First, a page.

Shocking video seemingly catches camera woman tripping refugee fleeing with child in his arms

VIDEO: Hungarian police chase after #refugees in #Roeszke camp – @RichterSteph

— Conflict News (@Conflicts) September 8, 2015

When dozens of refugees tried to escape police officers at a Hungarian camp on Tuesday, one camerawoman decided to get involved. While she was filming a father, holding a child in his arms, she tripped both of them.

The scene at the Roeszke camp was captured by a German correspondent. According to Hungarian news site, the camerawoman worked for Hungarian broadcaster N1 and has since been fired.

On its Web site, the TV station posted a statement that read: “Today, a N1TV colleague behaved unacceptably at the Roeszke reception center. The cameraman’s employment was terminated with immediate effect.” The statement was signed by N1TV editor Szabolcs Kisber. On its Web site, the channel describes itself as being “fact-based” and “free of opinion.”

According to an NBC News crew that was at the scene, hundreds of refugees were able to escape the camp, which is near the Hungarian-Serbian border, on Tuesday because of overcrowding. Tensions had risen for days, with many refugees trying to continue their journey to and Austria but being stopped by local police.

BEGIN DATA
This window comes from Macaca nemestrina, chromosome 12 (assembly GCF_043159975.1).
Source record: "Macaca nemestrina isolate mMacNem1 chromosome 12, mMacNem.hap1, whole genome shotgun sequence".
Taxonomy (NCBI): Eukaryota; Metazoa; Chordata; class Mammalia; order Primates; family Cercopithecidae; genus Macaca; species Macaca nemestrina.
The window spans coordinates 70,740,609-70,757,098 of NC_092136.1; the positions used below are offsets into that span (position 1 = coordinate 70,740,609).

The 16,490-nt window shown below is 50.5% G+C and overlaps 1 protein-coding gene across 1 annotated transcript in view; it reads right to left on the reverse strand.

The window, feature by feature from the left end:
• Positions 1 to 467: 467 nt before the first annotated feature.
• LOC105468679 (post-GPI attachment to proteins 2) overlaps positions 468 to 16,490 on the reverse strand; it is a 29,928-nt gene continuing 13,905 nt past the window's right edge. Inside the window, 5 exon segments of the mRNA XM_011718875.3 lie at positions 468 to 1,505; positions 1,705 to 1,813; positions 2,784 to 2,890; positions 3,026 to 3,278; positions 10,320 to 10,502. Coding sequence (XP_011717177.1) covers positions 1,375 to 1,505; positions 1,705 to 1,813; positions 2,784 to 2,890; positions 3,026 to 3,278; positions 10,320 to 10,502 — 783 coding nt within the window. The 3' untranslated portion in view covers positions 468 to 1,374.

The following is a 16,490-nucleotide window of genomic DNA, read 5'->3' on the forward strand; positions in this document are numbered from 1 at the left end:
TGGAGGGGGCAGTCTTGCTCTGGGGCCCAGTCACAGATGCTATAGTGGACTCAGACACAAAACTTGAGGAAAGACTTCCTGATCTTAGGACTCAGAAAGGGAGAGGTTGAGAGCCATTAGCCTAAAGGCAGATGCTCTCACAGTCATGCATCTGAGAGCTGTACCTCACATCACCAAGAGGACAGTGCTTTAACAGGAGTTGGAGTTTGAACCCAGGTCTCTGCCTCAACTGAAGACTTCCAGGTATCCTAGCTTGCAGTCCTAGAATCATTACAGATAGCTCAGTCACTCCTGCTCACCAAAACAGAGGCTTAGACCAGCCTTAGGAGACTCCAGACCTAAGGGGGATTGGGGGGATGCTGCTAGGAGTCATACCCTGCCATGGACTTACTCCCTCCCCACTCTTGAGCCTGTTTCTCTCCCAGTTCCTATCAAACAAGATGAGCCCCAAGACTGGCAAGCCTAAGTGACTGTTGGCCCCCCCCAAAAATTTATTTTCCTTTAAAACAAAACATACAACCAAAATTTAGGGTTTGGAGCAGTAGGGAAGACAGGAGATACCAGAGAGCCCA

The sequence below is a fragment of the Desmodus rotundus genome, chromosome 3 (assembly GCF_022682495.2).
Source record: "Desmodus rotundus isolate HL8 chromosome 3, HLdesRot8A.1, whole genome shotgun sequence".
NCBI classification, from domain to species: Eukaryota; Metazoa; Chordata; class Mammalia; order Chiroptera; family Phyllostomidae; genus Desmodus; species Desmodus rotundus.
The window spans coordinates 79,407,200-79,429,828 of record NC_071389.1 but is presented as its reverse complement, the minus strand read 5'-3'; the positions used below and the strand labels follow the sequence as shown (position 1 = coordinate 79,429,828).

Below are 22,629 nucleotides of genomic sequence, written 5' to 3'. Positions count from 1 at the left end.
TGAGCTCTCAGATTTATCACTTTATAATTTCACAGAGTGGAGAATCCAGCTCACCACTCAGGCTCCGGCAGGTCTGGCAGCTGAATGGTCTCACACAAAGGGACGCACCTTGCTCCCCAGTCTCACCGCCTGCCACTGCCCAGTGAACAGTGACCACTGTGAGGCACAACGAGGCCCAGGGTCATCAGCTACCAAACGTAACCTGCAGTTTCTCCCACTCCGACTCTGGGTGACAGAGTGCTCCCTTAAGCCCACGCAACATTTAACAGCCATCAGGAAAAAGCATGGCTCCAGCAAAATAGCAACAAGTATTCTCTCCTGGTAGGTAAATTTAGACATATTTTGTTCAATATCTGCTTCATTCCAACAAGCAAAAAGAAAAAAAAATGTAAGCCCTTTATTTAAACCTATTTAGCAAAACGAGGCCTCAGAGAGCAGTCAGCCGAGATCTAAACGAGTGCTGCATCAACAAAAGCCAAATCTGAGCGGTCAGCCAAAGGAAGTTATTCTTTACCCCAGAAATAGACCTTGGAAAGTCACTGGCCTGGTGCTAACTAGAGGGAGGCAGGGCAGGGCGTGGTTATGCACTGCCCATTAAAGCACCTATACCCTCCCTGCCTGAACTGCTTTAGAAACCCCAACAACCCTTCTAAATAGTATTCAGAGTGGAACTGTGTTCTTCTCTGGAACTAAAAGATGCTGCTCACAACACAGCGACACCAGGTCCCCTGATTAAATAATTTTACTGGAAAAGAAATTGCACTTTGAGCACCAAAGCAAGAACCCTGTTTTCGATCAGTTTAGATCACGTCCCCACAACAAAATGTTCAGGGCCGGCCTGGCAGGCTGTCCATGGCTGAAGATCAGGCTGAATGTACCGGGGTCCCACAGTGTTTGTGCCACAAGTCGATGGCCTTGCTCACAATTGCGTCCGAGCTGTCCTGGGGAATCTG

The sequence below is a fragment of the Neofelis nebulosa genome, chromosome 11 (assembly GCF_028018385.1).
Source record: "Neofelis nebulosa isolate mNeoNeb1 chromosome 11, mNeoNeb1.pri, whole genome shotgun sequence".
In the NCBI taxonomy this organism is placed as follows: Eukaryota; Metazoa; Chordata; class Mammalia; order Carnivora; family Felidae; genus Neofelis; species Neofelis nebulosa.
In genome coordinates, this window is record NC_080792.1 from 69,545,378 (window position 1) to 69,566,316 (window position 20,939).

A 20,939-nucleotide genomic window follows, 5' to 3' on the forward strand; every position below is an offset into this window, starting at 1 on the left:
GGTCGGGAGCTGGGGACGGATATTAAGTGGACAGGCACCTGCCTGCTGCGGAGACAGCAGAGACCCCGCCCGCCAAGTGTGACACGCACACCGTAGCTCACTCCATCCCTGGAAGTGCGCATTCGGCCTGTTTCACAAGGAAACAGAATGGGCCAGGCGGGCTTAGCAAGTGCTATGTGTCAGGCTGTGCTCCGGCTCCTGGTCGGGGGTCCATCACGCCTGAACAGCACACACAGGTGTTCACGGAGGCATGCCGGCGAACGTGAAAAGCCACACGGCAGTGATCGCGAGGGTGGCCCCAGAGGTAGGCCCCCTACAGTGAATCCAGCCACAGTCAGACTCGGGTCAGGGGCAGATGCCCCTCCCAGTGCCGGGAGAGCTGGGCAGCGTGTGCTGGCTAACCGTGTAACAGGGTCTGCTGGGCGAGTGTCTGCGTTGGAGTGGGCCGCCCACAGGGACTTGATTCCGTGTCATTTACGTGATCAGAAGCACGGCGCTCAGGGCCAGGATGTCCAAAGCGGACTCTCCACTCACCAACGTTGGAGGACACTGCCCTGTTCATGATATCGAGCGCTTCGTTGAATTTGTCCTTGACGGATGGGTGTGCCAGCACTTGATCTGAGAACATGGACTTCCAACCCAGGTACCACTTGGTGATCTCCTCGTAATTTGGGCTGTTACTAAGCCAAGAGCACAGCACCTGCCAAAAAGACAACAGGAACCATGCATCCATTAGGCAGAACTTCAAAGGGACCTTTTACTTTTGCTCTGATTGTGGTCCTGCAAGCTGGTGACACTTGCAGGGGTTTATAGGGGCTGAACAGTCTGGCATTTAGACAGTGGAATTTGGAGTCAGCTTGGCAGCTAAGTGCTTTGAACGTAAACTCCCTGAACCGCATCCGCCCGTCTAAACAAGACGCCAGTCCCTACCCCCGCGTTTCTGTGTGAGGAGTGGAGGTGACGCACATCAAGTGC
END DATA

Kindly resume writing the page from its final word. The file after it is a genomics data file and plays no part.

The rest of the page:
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Meanwhile, Twitter users condemned the camerawoman’s behavior and demanded an apology from the TV station. Some said the incident was evidence that most Hungarian journalists and media outlets are in line with Prime Minister Viktor Orban, who has taken a tough stance toward the influx of refugees.

Reactions ranged from outrage to unbelief: British Iranian journalist Sanam Shantyaei called the scene “horrific,” for instance, and others demanded that N1 should lay her off. Some users quickly pointed out that the camerawoman had been recorded tripping another fleeing refugee child.

Hungarian news site also featured the scene, as recorded from the perspective of the camerawoman itself. The video ends shortly before the two fleeing refugees fall to the ground.

About Rick Noack, Washington Post